We made good time up through Timberline, taking turns setting skin track on the soft, recently turned cat track.  We could see far above us the tiny lines of lights of other parties winding across the mountain, making slow progress towards Crater rock.  On skis, we made better time and passed many ragtag groups on the way up the resort.  Once above the cat track, the snow had begun to harden, forming a cemented crust on top of the slush below.  The snow made for slower skinning and balance became more important, but we soon found ourselves level with our objective: the saddle above illumination rock.  Heading across the slope away from the friendly knowns of the South route and into the anticipated unknowns of a route that would lead us away from the snowfield and across the Eliot glacier, towards the “death route” of Yokum ridge, we set off into the dark.

A few minutes later, staring up at the rock that descended towards us seemingly in slow motion, I felt the cold possibility of death course through me.  It would be too soon, I thought, and cruel to those whose love rested on my skills and trusted in my survival.  The rock was as wide as a lunch tray and five inches deep.  Cartwheeling down the slope, it was bouncing to waist height and touching ground rarely.  In that instant I imagined what impact would be like; it is strange to imagine my body folded and crushed in an instant, followed by oblivion before pain is even an idea.  Luck of all things drove the rock’s path behind us, not by many feet.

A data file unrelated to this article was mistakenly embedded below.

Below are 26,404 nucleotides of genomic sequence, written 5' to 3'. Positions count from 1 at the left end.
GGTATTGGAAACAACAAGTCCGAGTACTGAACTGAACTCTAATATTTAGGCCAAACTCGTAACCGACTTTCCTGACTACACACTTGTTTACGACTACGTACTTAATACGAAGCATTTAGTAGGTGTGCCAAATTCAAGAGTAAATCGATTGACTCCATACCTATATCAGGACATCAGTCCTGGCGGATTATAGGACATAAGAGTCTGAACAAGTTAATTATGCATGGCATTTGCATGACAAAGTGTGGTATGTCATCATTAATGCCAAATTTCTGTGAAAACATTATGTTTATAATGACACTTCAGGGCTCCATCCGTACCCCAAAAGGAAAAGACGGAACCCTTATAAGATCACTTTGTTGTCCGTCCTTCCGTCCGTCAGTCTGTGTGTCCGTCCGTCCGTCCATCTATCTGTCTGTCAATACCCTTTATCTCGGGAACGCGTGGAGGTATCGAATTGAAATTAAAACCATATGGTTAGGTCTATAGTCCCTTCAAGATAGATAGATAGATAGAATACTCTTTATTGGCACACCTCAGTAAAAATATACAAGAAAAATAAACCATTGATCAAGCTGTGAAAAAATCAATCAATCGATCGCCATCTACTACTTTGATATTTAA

“Jesus”, I exclaimed, taking some stuttering strides quickly forward.  “What?”,  asked Alex.  I realized that I had been so surprised as to forget to yell the obligatory “Rock!”.  “Let’s hustle to the saddle”, I said, and we skated quickly to shelter.  The saddle provided shelter, with a large gendarme above us and a slope to either side.  We settled in and took the opportunity to drink water and have a snack before discussing the situation.  I made the case for not continuing on our route: our plan had relied on rocks frozen in place, yet we’d seen some rockfall on a snowfield where there shouldn’t have been any.  That rock had to have wheeled all the way down from the crater 2000 ft above, explaining its tremendous velocity and surprise guest appearance.  Alex yielded to my experience, which spoke predominantly from my gut.  Experienced alpinists speak of ‘mountain sense’, and though I am inexperienced, the signs were powerful enough to stir this within me.  We decided to bivy on the ridge and wait for the sun to begin to come up so that we could see any approaching rocks as we traversed back to the safety of the snowfield to the east.